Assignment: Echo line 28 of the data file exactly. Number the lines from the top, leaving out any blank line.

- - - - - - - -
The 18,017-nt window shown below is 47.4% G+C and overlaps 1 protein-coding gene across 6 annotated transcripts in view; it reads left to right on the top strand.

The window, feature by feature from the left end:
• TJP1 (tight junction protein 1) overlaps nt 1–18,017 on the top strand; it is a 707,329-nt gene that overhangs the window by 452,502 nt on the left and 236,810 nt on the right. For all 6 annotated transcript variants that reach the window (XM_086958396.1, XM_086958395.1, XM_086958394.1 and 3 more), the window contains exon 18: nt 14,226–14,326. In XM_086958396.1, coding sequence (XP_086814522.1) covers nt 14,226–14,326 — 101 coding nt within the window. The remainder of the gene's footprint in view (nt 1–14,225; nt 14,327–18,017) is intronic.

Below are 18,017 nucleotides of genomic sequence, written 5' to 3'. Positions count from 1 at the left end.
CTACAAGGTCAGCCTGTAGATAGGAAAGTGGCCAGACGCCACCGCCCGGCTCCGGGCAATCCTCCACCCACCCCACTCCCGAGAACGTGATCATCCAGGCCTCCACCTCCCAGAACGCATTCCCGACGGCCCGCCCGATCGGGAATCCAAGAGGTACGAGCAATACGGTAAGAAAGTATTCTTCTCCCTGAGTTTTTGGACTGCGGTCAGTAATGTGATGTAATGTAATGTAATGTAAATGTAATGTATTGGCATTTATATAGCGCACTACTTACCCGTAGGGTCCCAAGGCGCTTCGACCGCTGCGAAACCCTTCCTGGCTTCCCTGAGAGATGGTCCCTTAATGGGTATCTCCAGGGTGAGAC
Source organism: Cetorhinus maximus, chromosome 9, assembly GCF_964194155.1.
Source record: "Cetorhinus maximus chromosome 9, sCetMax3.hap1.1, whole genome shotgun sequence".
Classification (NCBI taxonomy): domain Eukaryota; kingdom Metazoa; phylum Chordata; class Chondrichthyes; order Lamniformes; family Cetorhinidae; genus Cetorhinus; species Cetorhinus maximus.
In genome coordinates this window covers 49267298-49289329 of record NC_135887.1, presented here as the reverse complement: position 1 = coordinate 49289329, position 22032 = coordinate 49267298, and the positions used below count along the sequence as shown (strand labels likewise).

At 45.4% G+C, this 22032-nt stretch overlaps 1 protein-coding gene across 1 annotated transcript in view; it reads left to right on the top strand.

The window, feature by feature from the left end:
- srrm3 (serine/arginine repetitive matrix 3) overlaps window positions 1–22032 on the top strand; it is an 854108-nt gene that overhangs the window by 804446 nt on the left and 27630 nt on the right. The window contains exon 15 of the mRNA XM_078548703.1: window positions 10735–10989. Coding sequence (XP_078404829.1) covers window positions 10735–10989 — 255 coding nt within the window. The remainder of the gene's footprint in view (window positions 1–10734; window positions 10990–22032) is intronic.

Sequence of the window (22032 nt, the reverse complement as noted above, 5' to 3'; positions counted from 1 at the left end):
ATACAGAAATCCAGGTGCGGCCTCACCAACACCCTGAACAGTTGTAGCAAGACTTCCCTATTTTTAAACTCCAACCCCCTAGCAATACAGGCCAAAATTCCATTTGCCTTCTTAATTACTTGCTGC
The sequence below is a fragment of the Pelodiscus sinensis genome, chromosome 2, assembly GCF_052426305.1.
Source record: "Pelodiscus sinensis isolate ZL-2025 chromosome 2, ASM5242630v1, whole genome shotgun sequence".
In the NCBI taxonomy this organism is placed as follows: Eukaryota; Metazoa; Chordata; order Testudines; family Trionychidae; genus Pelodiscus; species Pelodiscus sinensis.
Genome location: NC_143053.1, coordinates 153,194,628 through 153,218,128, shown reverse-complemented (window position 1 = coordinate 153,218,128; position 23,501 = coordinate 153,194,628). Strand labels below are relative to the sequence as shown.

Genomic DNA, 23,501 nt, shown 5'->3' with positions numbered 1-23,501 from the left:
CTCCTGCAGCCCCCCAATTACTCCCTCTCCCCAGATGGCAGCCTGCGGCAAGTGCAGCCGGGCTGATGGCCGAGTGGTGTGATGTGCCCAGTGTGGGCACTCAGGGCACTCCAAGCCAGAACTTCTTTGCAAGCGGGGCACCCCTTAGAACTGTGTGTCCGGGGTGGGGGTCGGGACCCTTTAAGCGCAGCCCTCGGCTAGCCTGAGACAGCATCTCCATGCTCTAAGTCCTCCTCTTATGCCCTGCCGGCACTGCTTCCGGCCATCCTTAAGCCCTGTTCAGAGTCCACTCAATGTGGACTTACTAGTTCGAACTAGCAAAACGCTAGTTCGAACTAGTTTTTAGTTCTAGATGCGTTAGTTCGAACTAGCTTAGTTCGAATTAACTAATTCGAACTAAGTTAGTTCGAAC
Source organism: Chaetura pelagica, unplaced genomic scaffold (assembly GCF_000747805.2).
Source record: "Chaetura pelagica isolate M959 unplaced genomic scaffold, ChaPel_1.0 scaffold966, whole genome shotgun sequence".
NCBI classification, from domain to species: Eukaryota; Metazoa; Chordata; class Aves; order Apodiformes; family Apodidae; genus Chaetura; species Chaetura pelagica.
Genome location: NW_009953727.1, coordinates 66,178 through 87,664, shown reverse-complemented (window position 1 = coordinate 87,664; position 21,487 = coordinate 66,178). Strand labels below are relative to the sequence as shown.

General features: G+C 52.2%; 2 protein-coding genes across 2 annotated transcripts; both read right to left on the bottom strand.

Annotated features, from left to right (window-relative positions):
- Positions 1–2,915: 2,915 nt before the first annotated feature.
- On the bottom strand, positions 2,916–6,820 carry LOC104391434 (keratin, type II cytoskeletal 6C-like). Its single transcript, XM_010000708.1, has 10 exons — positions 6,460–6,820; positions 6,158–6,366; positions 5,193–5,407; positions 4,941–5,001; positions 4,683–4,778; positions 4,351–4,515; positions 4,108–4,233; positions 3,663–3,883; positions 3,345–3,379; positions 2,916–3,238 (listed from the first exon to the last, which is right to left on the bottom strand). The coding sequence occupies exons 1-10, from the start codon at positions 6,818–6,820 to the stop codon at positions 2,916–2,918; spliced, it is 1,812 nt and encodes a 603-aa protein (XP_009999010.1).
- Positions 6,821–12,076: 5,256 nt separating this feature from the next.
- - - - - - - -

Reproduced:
- On the bottom strand, positions 2,916–6,820 carry LOC104391434 (keratin, type II cytoskeletal 6C-like). Its single transcript, XM_010000708.1, has 10 exons — positions 6,460–6,820; positions 6,158–6,366; positions 5,193–5,407; positions 4,941–5,001; positions 4,683–4,778; positions 4,351–4,515; positions 4,108–4,233; positions 3,663–3,883; positions 3,345–3,379; positions 2,916–3,238 (listed from the first exon to the last, which is right to left on the bottom strand). The coding sequence occupies exons 1-10, from the start codon at positions 6,818–6,820 to the stop codon at positions 2,916–2,918; spliced, it is 1,812 nt and encodes a 603-aa protein (XP_009999010.1).